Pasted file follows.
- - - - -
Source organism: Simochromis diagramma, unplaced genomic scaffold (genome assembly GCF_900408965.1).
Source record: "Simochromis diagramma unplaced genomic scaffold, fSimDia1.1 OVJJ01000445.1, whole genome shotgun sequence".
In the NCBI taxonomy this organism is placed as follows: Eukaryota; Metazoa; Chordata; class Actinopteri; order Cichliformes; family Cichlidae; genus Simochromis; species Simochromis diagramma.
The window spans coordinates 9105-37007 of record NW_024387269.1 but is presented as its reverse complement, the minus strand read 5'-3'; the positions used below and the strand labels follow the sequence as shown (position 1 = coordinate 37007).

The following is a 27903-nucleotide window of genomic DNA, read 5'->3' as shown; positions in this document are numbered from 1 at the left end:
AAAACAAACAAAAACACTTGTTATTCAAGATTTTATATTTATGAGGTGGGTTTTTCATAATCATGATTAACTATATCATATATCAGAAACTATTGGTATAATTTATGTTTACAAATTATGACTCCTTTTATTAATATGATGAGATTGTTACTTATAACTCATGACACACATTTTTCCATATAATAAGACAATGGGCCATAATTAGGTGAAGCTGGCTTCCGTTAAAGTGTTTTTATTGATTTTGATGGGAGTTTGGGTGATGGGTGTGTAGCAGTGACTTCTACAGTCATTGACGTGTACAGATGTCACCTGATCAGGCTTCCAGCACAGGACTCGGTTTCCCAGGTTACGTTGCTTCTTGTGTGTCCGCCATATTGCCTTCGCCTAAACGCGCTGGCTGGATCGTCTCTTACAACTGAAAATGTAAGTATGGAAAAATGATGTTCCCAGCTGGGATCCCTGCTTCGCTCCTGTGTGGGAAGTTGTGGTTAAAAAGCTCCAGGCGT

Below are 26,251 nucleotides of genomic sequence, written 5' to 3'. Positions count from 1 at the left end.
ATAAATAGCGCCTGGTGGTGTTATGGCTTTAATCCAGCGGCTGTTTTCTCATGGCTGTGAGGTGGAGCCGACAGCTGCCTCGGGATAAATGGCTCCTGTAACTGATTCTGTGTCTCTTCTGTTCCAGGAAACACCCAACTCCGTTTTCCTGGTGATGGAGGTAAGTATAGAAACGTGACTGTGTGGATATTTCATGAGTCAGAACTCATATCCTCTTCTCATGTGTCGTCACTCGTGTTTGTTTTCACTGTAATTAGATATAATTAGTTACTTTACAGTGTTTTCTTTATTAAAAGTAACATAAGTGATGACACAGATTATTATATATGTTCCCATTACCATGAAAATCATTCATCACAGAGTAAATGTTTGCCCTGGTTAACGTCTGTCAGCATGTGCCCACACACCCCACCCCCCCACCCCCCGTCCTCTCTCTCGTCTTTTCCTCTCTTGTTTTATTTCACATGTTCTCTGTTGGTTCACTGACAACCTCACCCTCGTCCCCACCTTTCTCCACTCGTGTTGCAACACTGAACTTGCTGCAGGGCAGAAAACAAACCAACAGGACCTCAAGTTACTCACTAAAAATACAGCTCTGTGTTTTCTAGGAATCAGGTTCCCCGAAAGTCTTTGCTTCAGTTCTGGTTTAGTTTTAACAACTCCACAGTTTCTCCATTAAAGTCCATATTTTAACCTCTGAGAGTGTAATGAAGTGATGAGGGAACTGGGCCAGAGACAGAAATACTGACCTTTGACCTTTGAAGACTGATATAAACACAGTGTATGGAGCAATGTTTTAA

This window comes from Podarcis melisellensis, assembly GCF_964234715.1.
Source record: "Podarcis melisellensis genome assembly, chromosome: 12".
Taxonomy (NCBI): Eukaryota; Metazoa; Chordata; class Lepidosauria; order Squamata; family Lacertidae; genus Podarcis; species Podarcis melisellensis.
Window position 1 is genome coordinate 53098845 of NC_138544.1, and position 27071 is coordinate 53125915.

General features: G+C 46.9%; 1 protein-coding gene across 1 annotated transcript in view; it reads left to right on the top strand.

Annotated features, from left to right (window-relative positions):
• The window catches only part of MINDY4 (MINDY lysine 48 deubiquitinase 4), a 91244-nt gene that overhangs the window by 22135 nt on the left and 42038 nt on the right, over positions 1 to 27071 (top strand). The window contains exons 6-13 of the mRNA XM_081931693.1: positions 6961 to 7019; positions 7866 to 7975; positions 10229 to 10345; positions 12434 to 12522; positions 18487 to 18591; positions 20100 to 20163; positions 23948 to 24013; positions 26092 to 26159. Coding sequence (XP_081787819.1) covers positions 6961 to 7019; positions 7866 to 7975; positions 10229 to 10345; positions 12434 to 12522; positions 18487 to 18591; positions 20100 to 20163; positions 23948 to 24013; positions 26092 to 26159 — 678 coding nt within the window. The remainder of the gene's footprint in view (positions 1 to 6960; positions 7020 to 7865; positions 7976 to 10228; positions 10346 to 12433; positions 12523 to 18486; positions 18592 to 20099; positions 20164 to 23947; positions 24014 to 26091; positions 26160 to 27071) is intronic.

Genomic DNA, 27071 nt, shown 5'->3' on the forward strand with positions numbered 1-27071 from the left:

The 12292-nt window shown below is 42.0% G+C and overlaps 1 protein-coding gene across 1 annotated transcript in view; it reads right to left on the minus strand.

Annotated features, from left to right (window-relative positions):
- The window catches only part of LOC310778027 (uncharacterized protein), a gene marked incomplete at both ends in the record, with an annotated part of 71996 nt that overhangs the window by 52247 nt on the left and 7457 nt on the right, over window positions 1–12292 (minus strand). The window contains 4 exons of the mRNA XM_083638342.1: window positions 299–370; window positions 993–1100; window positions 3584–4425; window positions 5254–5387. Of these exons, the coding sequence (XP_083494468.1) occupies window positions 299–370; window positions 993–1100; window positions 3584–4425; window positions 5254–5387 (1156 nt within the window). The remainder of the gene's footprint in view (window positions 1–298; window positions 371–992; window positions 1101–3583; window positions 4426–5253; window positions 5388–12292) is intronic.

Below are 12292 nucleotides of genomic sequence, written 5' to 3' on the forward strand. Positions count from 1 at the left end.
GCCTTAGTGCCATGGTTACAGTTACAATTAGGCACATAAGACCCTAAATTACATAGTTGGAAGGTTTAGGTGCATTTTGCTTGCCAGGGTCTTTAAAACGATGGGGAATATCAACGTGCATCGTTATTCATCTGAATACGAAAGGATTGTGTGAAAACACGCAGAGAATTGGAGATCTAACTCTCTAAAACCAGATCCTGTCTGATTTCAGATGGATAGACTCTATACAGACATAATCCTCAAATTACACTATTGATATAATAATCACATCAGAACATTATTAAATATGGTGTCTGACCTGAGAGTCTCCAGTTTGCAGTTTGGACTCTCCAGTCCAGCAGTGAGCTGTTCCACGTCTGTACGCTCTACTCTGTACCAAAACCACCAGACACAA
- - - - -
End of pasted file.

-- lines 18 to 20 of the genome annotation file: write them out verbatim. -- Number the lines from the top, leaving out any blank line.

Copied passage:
Annotated features, from left to right (window-relative positions):
- The window catches only part of LOC310778027 (uncharacterized protein), a gene marked incomplete at both ends in the record, with an annotated part of 71996 nt that overhangs the window by 52247 nt on the left and 7457 nt on the right, over window positions 1–12292 (minus strand). The window contains 4 exons of the mRNA XM_083638342.1: window positions 299–370; window positions 993–1100; window positions 3584–4425; window positions 5254–5387. Of these exons, the coding sequence (XP_083494468.1) occupies window positions 299–370; window positions 993–1100; window positions 3584–4425; window positions 5254–5387 (1156 nt within the window). The remainder of the gene's footprint in view (window positions 1–298; window positions 371–992; window positions 1101–3583; window positions 4426–5253; window positions 5388–12292) is intronic.

Below are 12292 nucleotides of genomic sequence, written 5' to 3' on the forward strand. Positions count from 1 at the left end.